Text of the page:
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OT: LCD BIAS understanding

Started by Unknown June 22, 2005
Hi guys,

 

Firts off all, thansk for your're replies. Secondly as mentioned I could not
get my lcd working with an MSP so I choose for renesas, sorry. And that did
the trick for me very easy. But as far as understanding the whole topic..
nah. Sorry.

 

As far I can see the bias is indeed for setting the contrast but that is in
conjuction with the waveform. And that is where Ti could not help me,
unortunatly.

 

But as mentioned thanks.

 

b.t.w al thanks for the document I'll go though it and hopefully this will
answer my questions. Thanks guys.

 

martijn 

 

  _____  

From: msp430@msp4... [mailto:msp430@msp4...] On Behalf Of
Onestone
Sent: woensdag 13 juli 2005 14:41
To: msp430@msp4...
Subject: Re: [msp430] OT: LCD BIAS understanding

 

Well according to some texts I have it will destroy the crystals,  which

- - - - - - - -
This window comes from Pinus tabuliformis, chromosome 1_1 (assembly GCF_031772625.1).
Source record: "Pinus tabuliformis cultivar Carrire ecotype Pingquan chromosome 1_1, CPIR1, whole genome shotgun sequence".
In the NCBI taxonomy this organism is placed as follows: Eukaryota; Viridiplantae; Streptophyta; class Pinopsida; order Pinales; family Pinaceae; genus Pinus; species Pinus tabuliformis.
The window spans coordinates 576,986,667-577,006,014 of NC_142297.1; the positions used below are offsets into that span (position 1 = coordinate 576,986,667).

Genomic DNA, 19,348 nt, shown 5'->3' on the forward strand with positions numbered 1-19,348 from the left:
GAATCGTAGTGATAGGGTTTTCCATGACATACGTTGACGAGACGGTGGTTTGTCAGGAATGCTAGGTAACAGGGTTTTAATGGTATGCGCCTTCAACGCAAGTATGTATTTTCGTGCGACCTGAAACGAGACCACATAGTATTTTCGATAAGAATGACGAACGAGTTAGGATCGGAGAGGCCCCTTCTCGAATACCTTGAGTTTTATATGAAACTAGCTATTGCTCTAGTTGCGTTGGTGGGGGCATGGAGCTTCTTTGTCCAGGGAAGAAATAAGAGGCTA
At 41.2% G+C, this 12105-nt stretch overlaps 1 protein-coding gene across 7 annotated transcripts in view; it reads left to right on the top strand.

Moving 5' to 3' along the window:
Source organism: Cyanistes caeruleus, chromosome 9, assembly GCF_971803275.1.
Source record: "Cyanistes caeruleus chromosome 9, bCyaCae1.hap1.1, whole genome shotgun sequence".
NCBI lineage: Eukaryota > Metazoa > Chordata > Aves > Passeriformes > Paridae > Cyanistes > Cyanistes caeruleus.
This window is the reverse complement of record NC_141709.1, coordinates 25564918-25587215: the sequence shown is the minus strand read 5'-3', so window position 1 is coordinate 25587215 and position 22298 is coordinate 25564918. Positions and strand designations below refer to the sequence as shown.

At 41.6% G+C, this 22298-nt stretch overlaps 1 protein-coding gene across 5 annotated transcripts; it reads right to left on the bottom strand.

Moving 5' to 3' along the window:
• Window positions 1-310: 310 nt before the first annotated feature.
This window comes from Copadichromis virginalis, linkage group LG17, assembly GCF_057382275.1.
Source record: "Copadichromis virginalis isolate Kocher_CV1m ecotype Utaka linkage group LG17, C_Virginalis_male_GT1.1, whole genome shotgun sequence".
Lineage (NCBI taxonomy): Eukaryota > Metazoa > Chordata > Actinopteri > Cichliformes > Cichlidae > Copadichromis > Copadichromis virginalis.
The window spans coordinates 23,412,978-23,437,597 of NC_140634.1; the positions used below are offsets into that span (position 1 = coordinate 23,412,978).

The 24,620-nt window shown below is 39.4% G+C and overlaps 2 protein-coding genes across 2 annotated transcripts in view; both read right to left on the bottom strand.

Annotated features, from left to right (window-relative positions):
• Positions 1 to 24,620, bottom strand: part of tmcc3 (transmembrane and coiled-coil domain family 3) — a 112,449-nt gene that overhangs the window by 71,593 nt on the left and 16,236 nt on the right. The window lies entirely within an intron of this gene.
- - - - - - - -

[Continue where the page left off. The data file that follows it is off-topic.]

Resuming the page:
is a reasonable interpretation of making the pixels non viewable I 
guess. hey, I didn't profess to be an expert.

Al

Lou C wrote:

>>LCD crystals require a AC drive signal, DC
would kill them.
>>    
>>
>
>Really?  What do you mean "kill them"?  I would think an improper
DC bias 
>MIGHT make the segments non-viewable, but not destroy the LCD.
>
>Lou
>
>
>
>
>.
>
> 
>>  Terms of Service. 

 

  _____  






Beginning Microcontrollers with the MSP430

Lou C wrote:
>>LCD crystals require a AC drive signal, DC
would kill them.
> 
> 
> Really?  What do you mean "kill them"?  I would think an improper
DC bias 
> MIGHT make the segments non-viewable, but not destroy the LCD.

I've heard that sustained DC across an LCD unit does some kind of 
electrolysis thing to the electrodes.  With AC the electrolysis effects 
during any half-cycle cancel out on the next half-cycle before any harm 
is done, but with DC there may be a point of no return where the display 
is ruined.

I would expect at least some LCD manufacturers to have something about 
this up in their Web stuff.  If they don't, some engineering schools might.


-- 
                      Tom Digby
                      http://www.well.com/~bubbles/